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Love watching her play. The thing that stands out, as a previous poster said: Her fearlessness. Also agree that some of coach's outbursts at her seemed intended to demean, rather than the desired, "I'm yelling at you because because I want to make you a better player, and because we're seeking perfection (even if we might not get there)." Particularly the outburst when she travelled late in the A&M game, totally not the time to go so negative, even if you're "one of those successful coaches who gets on players." In such a crucial situation, how about a quick wince at the mistake and then some positive instructions/shout out to the team. Did he have to yank her right out then? I guess there's an argument for that. Could have left her in though. It just seems that good things happen when she's on the floor, and often the next trip down the court after a mistake. I wonder if things had been brewing, and that last instance crystallized the situation from her point of view.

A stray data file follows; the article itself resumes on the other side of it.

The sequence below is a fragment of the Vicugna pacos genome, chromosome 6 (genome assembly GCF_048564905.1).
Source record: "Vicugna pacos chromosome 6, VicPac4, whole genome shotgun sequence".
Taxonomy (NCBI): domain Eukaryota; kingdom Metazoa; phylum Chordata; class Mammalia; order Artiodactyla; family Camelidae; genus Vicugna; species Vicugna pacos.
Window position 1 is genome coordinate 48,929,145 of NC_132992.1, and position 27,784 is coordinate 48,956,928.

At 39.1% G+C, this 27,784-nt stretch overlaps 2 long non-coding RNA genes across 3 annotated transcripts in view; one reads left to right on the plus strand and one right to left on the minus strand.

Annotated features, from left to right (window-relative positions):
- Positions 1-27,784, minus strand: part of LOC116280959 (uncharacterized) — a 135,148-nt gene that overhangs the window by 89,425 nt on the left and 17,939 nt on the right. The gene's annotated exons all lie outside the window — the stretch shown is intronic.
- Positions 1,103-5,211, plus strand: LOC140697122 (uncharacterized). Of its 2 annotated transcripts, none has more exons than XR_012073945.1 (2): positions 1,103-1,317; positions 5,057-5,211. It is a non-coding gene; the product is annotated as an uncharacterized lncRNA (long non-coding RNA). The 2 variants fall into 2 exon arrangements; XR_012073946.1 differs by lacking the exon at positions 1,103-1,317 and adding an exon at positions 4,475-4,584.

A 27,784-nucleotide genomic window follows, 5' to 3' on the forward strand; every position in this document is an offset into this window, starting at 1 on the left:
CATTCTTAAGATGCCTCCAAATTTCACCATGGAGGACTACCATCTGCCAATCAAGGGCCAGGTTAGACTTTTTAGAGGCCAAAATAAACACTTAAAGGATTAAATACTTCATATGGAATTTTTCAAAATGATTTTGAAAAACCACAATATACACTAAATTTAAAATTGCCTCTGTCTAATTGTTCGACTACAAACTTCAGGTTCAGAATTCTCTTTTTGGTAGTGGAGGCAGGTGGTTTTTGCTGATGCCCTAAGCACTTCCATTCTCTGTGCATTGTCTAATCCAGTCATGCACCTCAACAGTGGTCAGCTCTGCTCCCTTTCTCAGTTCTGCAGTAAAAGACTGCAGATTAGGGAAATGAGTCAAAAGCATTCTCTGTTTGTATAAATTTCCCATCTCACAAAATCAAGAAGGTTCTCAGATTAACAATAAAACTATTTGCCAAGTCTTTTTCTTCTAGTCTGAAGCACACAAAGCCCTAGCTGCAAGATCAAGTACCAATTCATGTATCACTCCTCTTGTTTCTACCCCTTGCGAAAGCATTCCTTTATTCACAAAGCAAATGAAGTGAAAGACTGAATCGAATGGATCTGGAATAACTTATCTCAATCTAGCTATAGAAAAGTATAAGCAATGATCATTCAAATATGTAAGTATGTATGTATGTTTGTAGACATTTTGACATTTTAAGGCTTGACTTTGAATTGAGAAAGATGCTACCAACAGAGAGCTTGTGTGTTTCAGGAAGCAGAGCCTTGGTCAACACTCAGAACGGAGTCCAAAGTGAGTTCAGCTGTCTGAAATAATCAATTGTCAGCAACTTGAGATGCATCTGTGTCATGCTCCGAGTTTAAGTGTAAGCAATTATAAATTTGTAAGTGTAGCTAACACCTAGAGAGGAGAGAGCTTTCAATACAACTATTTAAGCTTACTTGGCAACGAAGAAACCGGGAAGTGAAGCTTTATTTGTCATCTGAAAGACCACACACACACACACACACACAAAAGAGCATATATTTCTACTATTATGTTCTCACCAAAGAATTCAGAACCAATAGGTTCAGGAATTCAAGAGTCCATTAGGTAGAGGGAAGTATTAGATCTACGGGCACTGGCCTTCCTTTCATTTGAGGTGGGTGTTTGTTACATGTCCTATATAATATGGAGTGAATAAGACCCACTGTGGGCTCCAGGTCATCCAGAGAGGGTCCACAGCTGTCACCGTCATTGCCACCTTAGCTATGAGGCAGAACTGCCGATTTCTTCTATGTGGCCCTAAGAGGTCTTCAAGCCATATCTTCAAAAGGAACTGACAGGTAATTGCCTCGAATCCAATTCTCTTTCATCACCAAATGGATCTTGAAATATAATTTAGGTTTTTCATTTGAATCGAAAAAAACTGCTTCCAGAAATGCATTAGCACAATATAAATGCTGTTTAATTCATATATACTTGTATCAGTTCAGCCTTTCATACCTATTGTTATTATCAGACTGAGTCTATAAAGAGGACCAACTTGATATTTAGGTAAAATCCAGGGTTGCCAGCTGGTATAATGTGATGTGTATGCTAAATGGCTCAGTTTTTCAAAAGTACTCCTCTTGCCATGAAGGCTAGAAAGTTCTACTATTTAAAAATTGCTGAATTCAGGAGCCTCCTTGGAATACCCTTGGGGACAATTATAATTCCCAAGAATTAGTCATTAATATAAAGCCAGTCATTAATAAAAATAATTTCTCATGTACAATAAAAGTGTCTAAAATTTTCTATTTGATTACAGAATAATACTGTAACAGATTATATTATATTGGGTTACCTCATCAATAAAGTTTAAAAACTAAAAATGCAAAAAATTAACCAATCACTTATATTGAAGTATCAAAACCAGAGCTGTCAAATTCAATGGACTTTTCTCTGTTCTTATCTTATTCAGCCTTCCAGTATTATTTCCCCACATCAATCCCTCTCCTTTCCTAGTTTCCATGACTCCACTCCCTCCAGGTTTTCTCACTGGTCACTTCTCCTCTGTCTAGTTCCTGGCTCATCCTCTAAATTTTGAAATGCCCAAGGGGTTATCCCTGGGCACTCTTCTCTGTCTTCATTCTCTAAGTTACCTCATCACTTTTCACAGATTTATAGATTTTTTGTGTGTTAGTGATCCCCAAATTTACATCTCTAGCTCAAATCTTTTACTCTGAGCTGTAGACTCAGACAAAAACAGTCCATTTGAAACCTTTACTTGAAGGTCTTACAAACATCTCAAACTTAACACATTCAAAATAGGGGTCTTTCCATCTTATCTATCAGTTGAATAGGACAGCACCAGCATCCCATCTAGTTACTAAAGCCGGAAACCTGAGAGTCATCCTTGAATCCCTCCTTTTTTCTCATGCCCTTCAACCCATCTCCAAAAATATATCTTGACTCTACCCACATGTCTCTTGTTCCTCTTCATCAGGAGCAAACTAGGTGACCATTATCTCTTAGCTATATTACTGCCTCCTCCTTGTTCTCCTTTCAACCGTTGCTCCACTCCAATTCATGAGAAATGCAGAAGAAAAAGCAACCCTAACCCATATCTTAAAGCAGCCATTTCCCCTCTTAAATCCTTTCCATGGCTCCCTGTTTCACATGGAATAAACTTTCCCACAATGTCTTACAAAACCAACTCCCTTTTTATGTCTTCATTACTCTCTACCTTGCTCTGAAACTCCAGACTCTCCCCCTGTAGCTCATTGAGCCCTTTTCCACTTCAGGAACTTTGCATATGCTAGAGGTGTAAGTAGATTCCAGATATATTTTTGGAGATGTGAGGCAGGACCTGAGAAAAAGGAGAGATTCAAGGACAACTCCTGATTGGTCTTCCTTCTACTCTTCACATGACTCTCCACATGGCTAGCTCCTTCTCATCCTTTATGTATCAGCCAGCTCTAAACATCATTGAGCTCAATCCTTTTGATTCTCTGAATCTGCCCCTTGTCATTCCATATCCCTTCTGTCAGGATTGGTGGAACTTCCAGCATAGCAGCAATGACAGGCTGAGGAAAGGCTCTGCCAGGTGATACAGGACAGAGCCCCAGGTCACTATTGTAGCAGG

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kcdc4isu

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Some need to be honest and just admit they will never like coach no matter how he reacts to players making a mistake. I keep seeing comments about how badly Kylie was treated. I watched every game (some two or three times) and don't remember any really bad out bursts. I saw comments made (and since we can not hear what was said) after what I saw as a mistake but many times it seemed like coaching comments of a positive nature. As been said many times players know his style and if you come here you should expect to be coached to do your best.